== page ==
The race is on Sunday. It’s so soon. It’s go time. Time to lock it in and focus.
The taper is kind of evil. At the end of my last big training week, I was flying high and thinking I could take over the world. Somewhere in the middle of the taper my confidence was ripped to shreds by heavy legs and paranoia about an oncoming cold that never came (yay!). Now that I’m over the hump, seemingly healthy and with fresh(er) legs, my confidence has come back, although possibly not to the extremes I experienced during some of my most epic training runs where I imagined myself flying through the marathon shooting off 7:50 min/miles and shocking everyone, including myself.
I’ve landed somewhere in the middle of that. I’m feeling confident. I think the taper worked, although it was painful. I know I’m rested. I’ve been eating very healthy and I have noticed a difference in the way that has made me feel compared to the indulging during my 3 Thanksgiving feasts. I feel light and good. I’ve obsessively checked the weather (so far, so good, although not as ideal as I had hoped). I’ve mapped out the race weekend, I’ve read the course map (and detailed course information – no guessing games at CIM!) and I’ve charted out some possible scenarios.
So this is where I land.
My big goals for this race:
1) Qualify for the Boston Marathon (Sub 3:35)
2) Run a race I’m proud of
3) Never give up
I believe I have the BQ time in me. Deep down, I also believe I can run even faster, potentially sub 3:30. I don’t want that secondary goal to take away from the big goal, which is the BQ. I originally thought about running with the 3:30 pace group but now I’ve decided to take a slightly less aggressive approach.
My strategy for achieving these goals is not set in stone but generally involves these principles:
1) Start EASY for the first 5 miles. Running should feel comfortable. I’m not going to dictate an exact pace because the first 5 miles of this race have a nice decline so it’s possible I’ll be running around a 8 min/mile and feel good. Or, I’ll be running 8:15. Either way, I want to keep it easy. This is why I’m not going with the pace group – I don’t want them to force me to run faster for the first 5 miles.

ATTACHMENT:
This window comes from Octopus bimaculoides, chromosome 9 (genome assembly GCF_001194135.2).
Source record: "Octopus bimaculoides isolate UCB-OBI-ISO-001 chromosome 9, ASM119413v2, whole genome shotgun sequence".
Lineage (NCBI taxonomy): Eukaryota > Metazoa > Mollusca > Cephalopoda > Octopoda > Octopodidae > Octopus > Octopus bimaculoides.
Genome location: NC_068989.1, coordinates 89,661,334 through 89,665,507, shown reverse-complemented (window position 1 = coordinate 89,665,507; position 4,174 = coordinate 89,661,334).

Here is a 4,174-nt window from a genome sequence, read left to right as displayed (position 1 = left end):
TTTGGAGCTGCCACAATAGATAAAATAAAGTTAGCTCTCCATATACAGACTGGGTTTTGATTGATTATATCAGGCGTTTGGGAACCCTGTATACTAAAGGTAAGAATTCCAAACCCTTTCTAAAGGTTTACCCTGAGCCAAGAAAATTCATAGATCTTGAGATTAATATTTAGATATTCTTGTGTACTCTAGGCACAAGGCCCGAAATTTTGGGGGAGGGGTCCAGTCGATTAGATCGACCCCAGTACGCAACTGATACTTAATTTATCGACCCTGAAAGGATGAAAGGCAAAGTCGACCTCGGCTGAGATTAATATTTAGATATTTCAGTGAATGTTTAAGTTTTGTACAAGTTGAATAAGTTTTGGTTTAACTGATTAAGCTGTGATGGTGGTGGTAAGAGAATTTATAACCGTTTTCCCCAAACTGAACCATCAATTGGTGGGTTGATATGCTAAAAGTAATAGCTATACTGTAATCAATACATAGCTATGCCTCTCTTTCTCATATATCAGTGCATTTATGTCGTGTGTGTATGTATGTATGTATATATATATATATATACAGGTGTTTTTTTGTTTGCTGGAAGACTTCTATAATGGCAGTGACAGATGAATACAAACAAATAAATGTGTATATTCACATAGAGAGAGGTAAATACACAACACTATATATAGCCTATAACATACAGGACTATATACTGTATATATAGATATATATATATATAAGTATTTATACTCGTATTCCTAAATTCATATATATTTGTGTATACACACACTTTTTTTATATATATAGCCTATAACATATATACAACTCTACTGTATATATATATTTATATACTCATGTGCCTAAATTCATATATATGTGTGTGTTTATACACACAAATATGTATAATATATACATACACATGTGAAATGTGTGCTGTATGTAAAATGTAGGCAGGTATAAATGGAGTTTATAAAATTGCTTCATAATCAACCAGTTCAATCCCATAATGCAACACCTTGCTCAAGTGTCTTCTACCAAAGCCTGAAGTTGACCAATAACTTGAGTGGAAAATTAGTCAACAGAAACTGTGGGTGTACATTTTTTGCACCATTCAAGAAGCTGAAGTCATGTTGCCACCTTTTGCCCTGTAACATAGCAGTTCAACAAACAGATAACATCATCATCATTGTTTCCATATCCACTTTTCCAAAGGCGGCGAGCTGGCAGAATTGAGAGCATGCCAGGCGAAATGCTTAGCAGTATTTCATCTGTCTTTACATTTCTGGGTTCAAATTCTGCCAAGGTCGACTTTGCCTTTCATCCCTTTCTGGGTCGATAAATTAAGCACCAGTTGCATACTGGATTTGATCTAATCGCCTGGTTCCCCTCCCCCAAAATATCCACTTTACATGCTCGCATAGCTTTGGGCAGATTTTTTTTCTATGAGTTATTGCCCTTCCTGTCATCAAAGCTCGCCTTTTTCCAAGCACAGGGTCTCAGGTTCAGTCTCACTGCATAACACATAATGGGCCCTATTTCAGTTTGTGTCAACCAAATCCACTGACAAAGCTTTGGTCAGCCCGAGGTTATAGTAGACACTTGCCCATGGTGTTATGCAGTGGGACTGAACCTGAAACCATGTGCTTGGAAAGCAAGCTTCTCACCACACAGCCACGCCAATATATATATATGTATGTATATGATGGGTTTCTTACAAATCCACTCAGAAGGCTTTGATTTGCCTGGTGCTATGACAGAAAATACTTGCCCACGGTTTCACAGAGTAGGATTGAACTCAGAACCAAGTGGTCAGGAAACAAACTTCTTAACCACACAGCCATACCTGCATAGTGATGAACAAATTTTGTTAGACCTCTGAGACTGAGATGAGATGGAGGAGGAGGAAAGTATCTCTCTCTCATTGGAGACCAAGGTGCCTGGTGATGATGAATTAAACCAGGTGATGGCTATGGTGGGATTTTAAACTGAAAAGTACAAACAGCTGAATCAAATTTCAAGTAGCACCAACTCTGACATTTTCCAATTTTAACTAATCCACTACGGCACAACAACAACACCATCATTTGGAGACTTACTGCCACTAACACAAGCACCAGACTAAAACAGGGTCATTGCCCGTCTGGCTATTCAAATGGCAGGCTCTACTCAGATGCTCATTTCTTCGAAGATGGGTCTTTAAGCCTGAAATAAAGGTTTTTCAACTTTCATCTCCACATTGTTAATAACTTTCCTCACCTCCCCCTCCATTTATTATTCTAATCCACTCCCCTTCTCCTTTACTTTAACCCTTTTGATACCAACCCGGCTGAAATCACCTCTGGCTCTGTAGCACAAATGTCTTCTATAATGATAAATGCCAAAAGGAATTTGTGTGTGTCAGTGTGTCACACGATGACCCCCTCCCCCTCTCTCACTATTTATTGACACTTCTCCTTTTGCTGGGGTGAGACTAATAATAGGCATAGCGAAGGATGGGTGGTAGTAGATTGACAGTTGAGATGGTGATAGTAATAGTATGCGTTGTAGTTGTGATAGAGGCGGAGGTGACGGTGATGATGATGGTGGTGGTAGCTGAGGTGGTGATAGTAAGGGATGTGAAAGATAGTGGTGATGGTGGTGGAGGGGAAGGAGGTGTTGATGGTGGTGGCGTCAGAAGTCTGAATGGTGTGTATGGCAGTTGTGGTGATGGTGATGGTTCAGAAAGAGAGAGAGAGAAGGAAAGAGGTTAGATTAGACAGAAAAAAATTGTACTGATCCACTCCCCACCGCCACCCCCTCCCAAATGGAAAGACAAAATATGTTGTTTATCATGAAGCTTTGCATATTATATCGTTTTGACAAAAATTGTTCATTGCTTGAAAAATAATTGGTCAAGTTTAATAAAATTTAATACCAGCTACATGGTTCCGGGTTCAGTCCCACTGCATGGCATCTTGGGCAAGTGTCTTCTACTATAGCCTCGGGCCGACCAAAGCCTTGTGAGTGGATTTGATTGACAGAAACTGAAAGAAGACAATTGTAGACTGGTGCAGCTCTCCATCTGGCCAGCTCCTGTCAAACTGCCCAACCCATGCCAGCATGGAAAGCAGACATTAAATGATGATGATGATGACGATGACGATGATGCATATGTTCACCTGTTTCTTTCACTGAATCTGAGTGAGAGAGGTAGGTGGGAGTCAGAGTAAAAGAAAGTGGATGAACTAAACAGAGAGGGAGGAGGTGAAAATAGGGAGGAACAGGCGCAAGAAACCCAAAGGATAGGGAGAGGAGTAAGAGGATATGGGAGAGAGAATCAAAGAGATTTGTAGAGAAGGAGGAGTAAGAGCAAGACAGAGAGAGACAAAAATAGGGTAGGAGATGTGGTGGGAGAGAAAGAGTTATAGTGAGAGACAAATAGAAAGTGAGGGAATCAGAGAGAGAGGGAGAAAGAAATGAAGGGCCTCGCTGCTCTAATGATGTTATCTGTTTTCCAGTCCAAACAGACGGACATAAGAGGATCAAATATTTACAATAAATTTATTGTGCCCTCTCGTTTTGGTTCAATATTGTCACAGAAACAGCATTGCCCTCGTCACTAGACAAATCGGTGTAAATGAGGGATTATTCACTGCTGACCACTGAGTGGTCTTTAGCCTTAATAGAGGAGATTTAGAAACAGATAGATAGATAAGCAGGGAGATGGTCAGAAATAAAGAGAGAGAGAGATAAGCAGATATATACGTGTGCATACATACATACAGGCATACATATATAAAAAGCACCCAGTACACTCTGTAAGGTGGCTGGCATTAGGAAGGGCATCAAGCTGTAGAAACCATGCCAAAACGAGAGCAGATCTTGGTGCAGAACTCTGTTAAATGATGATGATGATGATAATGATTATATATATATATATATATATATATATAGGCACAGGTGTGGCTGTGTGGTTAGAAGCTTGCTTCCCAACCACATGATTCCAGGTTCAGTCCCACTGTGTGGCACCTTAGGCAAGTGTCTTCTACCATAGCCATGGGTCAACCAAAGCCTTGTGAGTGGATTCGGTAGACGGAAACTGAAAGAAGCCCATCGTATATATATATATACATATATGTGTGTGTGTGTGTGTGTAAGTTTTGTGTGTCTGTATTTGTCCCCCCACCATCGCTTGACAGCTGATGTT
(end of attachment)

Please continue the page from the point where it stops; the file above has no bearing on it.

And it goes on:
2) Hit the halfway mark under or around 1:46. I know this is a time goal and I said I didn’t want to be dictated by them, but I also know myself in marathons and the half marathon mark is usually the point that I assess whether or not this race is going to go my way. I wish I could NOT have these thoughts, but I know I will. I think given the course profile, I should be able to easily accomplish this goal. The b) goal to this goal is to NOT freak out if I’m not feeling great even at the halfway point. If that’s the case, I’ll need to think back to my last key long run where I averaged 8:20 and finished with a negative split on tired legs.
3) Stay within each mile. I have broken the course down into segments and I want to think of it as a series of small races instead of one big one. One of the mantras I’ll be repeating to myself on Sunday is “Be Here Now.”
4) Embrace the pain in the final miles and remind myself of WHY it’s worth it. I wrote down a list of all the reasons why I want this goal so bad. I plan to remind myself of each of those things throughout the race, but in particular during those final miles. “Pain is temporary, pride is forever.” Another strategy for the final miles is to find people to pass. I did this at Long Beach and at one of my triathlons this summer and it was very motivating! And from what I’ve heard the final miles at CIM are the most populated by spectators so I hope to use them for a boost as well.
5) Fuel properly. Gel every 35 minutes (Gu), salt pill every hour, and carry my handheld water bottle with several water refills (I’ve gotten really good at stuffing the cap down my bra, running through aid stations and dumping several cups into my bottle). It’s going to be warmer than I originally thought on race day (likely in the mid 50s at the start, low 60s at the finish), so hydration will be more important than originally anticipated. Eating is even more important. At some point in the marathon, I always don’t want to eat anymore, but I need to keep on my fueling schedule even if my beloved Salted Carmel Gu sounds like puke.
The Pace Group Dilemma
I definitely considered going out with the 3:30 group, but ultimately have decided to run my own race. However, CIM has amazing pace groups and they even have a page on their website dedicated to getting to know the pace leaders, many of whom have run and/or paced CIM several times (some like 25 years!). The contact information of the pace leaders is online and I emailed the 3:30 pacer to get his strategy. He did tell me that the group will be running even splits, not trying to bank time or negative split (like the pacers at Phoenix Marathon) because of the net decline. So, if the wind is particularly daunting, I may change my plan and jump in with the group. As of now, the forecast says light and variable winds with a potential for a 5-10 mph headwind. That’s not that bad, but if it gets rough I may tuck in to either the 3:30 or 3:35 group, depending on how the day goes.
One thing that my Oiselle teammate Robyn wrote in her pre-marathon blog post recently that really stuck with me was her strategy to “be smart in the first half and brave in the second half.” It’s time to be brave, face my fears and achieve my goals.